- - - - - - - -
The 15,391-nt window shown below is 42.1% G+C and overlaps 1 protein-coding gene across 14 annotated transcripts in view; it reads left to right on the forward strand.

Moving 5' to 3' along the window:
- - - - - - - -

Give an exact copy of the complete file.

The 15,391-nt window shown below is 42.1% G+C and overlaps 1 protein-coding gene across 14 annotated transcripts in view; it reads left to right on the forward strand.

Moving 5' to 3' along the window: